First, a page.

"Mrs. Woolf speaks for her sex with as much fancy as logic, as much wit as knoweldge, and with imagination of a true novelist"- The New York Times
I've actually read this book for a "Women in Literature" class where all the other books were somewhat centralized around this one. We discussed the writing itself as a steady stream of consciousness instead of an organized, categorized, edited essay or novel. What will grab the reader's attention are the many heartpounding quotes and "Shakespeare's Sister!"
I don't really know how much of the sense of the writing I actually paid attention to because I got lost in the words. Woolf's style is so lyrical and the words just flow right off the page, that I found myself in awe of them so often. A very beautiful book.
What if Shakespeare had had a sister... This is Virginia Woolf's famous consideration of how that sister and her creativity would have been smothered by the culture and the time. Makes you wonder how many other sisters in history have been forgotten.
"Its quiet, demure laughter is what one remembers with special delight. 'A Room of One's Own' offers us, among other good things, a meditation, delicately whimsical and deeply true, on the writer-temperment, that inner drive to create in wordds, that is continually seeking expression, that is continually being frustrated, or partly frustrated, so that it rarely reaches the state of 'incandescence' in which creative activity is unhindered and free."
The age-old glass ceiling - put in place partially by the all-consuming role of mother and caregiver and partly by jealousy of men unsure of their own abilities - is experienced by women in all professions. Woolf expounds her observations and deductions in a sometimes heavy-handed, but always clear and precise manner, speaking specifically of women writers, but the points are easily expandable to any mÃ©tier. A wonderful and personally telling monograph, beautiful words and you can almost hear the reaction of the crowd gathered to hear her verbal presentation from which the book is taken. A keeper - not to be re-listed!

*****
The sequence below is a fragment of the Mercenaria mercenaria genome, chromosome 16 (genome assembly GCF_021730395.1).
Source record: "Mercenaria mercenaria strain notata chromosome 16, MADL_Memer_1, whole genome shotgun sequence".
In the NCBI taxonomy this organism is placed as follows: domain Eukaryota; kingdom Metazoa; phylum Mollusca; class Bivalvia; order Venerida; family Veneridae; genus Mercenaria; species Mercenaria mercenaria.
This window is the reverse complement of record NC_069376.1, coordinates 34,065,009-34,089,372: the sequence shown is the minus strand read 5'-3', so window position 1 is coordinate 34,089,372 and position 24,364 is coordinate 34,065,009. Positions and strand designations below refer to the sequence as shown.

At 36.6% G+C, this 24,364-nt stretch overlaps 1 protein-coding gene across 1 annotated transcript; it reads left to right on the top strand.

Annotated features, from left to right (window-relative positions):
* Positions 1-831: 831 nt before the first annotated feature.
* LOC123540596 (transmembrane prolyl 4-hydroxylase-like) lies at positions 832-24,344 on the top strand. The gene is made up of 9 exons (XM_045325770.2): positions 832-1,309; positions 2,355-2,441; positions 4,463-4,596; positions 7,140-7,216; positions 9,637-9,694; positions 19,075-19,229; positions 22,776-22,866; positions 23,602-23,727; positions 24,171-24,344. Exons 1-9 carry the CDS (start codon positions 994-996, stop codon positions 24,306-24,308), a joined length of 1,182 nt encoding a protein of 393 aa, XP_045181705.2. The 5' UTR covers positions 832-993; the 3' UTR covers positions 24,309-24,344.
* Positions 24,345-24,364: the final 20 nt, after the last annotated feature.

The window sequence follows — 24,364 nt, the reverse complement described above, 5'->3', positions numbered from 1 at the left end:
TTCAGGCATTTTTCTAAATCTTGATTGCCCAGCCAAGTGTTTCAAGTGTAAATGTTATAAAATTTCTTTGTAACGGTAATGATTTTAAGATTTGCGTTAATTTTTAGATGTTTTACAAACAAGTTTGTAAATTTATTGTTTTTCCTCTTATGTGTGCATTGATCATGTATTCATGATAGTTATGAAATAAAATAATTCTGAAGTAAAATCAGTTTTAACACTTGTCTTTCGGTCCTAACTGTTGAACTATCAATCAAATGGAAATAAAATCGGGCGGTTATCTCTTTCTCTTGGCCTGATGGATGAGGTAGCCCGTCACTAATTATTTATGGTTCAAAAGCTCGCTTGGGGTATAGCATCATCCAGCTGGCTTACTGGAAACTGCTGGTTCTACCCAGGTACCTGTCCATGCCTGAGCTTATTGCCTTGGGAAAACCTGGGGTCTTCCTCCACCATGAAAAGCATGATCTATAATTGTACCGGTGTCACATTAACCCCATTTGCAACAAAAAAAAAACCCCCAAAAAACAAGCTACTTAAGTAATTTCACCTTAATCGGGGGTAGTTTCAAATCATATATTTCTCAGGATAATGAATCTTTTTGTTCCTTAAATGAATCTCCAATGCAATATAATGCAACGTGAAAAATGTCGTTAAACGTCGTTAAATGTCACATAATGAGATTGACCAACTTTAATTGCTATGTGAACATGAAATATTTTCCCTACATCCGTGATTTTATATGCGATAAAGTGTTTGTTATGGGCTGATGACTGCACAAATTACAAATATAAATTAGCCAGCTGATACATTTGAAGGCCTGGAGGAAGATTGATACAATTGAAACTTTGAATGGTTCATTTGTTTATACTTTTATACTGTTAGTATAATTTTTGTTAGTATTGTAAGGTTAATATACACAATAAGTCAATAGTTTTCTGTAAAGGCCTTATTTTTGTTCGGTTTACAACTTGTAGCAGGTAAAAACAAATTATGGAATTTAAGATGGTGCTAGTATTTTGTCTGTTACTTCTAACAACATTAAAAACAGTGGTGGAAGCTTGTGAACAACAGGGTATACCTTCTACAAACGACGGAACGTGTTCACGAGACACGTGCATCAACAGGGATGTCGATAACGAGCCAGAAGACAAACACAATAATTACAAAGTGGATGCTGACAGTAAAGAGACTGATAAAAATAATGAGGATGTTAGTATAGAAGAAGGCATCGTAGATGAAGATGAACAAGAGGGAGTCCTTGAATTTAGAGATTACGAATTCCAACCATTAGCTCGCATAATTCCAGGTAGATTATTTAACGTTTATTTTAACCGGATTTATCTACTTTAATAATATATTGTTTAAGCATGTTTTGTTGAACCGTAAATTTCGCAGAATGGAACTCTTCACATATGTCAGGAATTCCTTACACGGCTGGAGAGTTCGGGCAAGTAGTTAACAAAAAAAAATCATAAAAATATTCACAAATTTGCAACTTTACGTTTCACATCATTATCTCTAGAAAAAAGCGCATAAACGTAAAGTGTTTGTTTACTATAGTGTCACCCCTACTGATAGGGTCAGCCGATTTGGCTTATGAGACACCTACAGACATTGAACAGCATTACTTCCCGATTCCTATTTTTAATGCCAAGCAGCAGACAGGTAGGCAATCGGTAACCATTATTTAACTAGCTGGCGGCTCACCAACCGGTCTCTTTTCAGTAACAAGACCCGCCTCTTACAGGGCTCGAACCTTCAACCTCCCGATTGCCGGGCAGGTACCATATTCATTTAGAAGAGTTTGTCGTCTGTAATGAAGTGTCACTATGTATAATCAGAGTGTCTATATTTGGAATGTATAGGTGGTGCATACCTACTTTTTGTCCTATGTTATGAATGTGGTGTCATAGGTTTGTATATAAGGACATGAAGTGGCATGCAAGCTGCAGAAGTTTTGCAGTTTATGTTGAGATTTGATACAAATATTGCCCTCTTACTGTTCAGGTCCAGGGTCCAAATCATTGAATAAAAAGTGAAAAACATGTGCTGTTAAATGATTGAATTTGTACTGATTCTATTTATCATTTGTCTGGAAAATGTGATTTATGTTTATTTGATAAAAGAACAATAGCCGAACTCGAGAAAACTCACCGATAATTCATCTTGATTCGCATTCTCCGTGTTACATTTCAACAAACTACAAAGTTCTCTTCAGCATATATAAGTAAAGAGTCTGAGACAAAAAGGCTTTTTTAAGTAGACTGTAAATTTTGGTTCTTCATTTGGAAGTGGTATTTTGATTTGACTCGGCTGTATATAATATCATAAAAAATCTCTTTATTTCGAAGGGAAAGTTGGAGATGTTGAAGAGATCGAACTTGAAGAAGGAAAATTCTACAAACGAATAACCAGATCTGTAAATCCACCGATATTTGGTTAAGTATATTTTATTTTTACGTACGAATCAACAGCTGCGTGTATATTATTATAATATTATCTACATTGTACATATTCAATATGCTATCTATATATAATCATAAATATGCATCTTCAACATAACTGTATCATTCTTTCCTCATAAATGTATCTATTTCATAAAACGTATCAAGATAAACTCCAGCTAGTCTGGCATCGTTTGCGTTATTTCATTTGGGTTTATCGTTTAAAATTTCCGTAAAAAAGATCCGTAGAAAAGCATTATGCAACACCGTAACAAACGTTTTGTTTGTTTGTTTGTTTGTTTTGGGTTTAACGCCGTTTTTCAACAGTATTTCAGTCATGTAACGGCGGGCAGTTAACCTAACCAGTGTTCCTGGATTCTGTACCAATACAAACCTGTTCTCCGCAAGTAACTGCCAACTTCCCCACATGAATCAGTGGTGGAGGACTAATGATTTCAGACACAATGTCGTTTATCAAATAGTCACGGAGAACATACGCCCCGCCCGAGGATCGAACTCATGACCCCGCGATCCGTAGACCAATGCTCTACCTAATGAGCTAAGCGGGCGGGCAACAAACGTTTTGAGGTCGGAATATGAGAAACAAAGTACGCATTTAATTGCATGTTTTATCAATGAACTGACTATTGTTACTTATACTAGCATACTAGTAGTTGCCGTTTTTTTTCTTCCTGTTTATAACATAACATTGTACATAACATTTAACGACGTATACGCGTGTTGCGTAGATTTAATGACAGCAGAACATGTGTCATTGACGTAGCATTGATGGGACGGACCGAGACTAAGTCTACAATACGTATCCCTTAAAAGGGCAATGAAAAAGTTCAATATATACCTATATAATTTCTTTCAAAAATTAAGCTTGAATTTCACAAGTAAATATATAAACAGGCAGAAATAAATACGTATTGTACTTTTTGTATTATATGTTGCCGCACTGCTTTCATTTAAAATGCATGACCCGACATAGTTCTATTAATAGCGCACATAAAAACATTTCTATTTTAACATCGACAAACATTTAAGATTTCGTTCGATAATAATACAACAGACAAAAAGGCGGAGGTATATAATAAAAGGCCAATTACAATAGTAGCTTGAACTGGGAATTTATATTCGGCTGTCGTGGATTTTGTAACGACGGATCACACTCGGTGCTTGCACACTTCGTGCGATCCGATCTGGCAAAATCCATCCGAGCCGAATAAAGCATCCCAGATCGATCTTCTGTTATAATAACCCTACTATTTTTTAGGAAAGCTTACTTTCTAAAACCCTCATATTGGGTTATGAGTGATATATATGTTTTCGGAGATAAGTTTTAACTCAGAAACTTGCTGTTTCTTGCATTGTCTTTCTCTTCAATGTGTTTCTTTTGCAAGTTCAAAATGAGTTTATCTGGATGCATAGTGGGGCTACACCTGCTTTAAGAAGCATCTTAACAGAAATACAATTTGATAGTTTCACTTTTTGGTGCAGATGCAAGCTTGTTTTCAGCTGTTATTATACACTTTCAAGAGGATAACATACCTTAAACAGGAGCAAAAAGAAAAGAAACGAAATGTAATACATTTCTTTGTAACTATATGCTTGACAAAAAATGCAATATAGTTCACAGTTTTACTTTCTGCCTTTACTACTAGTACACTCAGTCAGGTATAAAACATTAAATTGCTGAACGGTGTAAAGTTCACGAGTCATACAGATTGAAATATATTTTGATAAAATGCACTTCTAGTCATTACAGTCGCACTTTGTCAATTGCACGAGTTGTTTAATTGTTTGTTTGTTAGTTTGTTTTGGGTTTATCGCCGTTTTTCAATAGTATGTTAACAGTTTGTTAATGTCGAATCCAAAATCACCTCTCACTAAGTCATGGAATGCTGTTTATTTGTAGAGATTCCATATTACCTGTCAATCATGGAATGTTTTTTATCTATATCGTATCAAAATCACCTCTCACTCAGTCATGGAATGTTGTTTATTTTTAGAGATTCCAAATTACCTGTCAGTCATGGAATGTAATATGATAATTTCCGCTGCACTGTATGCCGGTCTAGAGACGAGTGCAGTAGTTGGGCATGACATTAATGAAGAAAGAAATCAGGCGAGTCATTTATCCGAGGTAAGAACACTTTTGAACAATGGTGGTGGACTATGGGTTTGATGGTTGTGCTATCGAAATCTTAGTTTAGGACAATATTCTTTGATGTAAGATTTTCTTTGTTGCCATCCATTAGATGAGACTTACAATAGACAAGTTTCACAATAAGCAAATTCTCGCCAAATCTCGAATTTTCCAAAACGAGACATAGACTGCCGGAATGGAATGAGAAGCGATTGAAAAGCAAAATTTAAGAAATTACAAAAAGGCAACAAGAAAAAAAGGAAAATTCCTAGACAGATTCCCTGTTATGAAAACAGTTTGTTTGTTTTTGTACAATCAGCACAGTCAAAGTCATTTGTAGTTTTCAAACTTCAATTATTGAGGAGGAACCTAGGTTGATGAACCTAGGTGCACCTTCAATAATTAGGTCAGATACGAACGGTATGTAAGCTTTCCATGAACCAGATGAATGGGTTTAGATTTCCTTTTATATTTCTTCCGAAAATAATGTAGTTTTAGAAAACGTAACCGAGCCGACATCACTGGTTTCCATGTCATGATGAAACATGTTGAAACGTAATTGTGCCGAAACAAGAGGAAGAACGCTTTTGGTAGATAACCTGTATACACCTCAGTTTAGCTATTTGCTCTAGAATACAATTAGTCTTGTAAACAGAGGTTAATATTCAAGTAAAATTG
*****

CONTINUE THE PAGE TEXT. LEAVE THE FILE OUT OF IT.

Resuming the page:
In considering the relative power of men and women, Woolf cunningly supports the latter with concepts such as an invented sister of Shakespeare who has as much talent as the bard but is denied a place to cultivate her gift. Other topics include the Bronte Sisters, Eliot, Austen, etc. Women need the liberty and means to pursue their art; âit would have been impossible, completely and entirely, for any woman to have written the plays of Shakespeare in the age of Shakespeare.â
From the New York Times: "Mrs. Woolf speaks for her sex with as much fancy as logic, as much wit as knowledge, and with the imagination of a true novelist." This is really a long essay. Very Woolf.